2. 2. Deliberate avoidance of reminders likely to produce re-experiencing of the traumatic event(s).

    3. 3. Persistent perceptions of heightened current threat.

  • The disturbance causes significant impairment in functioning.

Diagnostic requirements are clearly stated, and all must be present. At the same time, the ICD-11 essential features for PTSD are vastly simpler than the diagnostic criteria in the DSM-5, which include 20 different symptoms in four different groups, as well a list of specific experiences that ‘qualify’ for a diagnosis that appear to be largely based on US liability concerns. It has been calculated that there are 636,120 different combinations of symptomsReference Galatzer-Levy and Bryant8 that would qualify for a PTSD diagnosis under DSM-5.

Some have expressed concern that ICD-11’s more flexible approach to diagnostic requirements would result in overdiagnosis and inflated prevalence rates, but there is no evidence to support this claim. Using World Mental Health Survey data, Stein et al.Reference Stein, McLaughlin and Koenen9 found that the ICD-11 diagnostic requirements resulted in fewer diagnoses of PTSD compared with ICD-10, and comparable rates compared with DSM-5. Lago et al.Reference Lago, Bruno and Degenhardt10 also applied diagnostic requirement in the major classifications to Mental Health Survey data for disorders due to use of alcohol and disorders due to use of cannabis. They found almost perfect concordance among ICD-11, DSM-IV, and ICD-10, but much lower concordance with DSM-5. Evans et al.Reference Evans, Roberts and Keeley11 found that, compared with ICD-10 and DSM-5, the ICD-11 CDDR led to more accurate identification of severe irritability and better differentiation from boundary presentations. Participants using the DSM-5 were more likely to assign psychopathological diagnoses to developmentally normative irritability. Although relatively few head-to-head comparisons of the ICD-11 and DSM-5 have been conducted, of those that have, none has found higher rates of diagnoses using the ICD-11.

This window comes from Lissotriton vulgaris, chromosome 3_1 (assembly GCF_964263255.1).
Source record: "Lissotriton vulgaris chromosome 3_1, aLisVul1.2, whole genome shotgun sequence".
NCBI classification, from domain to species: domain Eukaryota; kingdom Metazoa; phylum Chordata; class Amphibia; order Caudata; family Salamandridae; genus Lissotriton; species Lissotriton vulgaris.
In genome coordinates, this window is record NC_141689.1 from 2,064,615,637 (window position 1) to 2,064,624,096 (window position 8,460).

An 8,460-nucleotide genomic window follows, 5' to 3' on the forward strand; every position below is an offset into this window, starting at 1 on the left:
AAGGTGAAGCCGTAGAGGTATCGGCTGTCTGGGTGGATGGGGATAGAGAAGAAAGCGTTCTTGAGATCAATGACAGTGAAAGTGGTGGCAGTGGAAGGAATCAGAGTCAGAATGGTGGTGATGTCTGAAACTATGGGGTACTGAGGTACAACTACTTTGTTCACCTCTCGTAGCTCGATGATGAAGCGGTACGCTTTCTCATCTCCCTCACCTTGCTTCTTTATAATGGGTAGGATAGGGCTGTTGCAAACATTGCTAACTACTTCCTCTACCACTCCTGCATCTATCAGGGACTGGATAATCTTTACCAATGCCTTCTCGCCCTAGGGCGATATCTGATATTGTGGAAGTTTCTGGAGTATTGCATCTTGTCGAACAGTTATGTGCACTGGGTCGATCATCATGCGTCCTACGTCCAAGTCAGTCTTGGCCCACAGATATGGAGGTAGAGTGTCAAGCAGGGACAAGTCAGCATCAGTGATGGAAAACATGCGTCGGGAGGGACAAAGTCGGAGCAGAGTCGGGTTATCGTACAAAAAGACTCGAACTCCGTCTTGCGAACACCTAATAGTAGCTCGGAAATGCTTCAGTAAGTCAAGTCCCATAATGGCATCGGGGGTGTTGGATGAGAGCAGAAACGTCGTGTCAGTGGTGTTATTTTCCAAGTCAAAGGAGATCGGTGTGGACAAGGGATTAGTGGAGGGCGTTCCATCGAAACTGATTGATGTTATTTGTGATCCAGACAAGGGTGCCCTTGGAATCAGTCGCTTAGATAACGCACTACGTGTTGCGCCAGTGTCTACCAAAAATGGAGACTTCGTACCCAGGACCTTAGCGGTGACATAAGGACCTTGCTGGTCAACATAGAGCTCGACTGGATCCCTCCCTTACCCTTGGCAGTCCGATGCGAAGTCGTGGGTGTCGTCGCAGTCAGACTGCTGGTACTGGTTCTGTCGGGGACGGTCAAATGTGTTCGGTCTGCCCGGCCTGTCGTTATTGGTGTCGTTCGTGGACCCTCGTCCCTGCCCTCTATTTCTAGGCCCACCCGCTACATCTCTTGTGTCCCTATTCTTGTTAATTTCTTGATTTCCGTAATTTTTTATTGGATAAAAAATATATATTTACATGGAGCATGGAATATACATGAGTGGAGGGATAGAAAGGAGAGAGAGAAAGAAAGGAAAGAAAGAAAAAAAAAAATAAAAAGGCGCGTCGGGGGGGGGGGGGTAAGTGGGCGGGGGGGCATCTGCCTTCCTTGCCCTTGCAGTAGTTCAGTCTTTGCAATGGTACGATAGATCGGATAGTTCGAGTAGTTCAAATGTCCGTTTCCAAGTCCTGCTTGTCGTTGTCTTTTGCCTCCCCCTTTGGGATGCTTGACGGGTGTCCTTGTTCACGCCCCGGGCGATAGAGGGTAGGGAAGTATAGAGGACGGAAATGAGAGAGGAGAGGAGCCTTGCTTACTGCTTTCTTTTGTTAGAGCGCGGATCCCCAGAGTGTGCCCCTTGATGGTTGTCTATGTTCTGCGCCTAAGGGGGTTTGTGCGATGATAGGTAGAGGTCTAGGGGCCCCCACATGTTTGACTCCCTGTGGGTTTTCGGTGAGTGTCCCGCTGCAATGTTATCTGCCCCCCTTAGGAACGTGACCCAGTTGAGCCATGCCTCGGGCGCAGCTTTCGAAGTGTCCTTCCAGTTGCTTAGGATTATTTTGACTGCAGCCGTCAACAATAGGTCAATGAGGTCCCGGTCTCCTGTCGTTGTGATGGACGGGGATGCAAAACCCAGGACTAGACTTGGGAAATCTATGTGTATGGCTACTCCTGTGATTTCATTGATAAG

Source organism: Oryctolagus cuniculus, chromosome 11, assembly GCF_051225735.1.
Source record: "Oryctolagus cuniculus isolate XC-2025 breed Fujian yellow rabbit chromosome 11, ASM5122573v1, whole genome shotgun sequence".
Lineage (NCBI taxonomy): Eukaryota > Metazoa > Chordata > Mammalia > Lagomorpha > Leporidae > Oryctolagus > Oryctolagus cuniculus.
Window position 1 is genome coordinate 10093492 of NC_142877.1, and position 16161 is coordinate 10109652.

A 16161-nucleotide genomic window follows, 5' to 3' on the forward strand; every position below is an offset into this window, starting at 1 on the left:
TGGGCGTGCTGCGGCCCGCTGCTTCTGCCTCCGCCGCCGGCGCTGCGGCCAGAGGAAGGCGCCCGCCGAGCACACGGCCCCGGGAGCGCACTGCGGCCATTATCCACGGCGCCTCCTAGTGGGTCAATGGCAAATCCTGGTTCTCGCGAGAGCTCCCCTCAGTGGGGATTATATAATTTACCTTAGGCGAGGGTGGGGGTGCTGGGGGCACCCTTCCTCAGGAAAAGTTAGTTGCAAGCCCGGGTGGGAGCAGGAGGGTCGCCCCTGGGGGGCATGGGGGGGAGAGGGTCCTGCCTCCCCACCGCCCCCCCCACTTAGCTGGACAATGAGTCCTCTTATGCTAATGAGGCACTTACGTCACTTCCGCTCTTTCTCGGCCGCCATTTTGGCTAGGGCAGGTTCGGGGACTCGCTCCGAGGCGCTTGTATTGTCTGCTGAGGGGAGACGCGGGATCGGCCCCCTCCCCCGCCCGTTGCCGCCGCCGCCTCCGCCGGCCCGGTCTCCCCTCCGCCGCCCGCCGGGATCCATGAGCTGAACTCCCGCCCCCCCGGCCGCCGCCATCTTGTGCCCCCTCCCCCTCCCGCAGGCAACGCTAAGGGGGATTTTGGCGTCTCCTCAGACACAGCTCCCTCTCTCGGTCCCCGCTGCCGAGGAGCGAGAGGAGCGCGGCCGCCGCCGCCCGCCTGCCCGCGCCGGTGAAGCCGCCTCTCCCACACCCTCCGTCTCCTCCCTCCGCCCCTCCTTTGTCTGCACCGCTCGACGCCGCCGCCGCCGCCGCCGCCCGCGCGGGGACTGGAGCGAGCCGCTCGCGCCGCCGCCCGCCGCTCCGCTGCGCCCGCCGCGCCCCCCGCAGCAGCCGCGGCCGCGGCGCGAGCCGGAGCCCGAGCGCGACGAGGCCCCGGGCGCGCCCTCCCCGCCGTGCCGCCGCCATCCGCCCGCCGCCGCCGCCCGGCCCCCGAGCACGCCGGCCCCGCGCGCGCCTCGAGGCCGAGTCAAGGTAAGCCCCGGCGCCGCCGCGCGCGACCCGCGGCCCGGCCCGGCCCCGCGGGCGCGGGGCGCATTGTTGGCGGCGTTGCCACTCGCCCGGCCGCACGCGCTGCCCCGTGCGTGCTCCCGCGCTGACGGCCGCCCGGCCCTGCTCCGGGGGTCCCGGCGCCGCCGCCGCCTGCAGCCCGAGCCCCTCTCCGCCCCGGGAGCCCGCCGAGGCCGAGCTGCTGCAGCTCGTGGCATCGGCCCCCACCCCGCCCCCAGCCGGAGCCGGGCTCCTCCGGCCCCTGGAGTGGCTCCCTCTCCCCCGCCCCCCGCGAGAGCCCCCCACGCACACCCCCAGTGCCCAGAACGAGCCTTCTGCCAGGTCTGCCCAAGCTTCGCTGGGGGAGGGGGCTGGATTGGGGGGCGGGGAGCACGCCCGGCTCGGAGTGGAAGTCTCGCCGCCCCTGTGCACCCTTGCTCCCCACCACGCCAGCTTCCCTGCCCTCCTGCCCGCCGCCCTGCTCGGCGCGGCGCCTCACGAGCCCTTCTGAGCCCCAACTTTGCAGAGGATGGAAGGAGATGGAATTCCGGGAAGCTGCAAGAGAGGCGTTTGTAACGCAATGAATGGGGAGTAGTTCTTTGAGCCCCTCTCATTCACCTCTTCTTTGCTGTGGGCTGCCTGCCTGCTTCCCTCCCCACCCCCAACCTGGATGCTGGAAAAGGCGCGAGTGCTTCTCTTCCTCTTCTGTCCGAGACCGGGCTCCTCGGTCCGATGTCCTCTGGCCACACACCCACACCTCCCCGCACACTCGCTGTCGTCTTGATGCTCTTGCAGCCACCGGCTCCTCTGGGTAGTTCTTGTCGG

Field Testing of ICD-11 MBND

Another major area of innovation has been the extensive and systematic programme of field studies supporting the ICD-11 MBND classification and its associated CDDR.Reference Reed, First and Kogan1, Reference Keeley, Reed and Roberts12, Reference Evans, Roberts and Keeley13 Twenty internet-based case-controlled studies have been conducted using the Global Clinical Practice Network (GCPN; The GCPN is a network of over 18,500 mental health and primary care professionals from 163 countries who took part in the development of the ICD-11 through participation in field studies. Slightly more than half of GCPN members are physicians – almost all of these psychiatrists – with a third being psychologists, and the rest a mixture of other mental health disciplines. Thirty-seven per cent are working in low- and middle-income countries. GCPN studies have been conducted in a minimum of three and up to six languages: Chinese, English, French, Japanese, Russian, and Spanish. Specific studies were also conducted in German.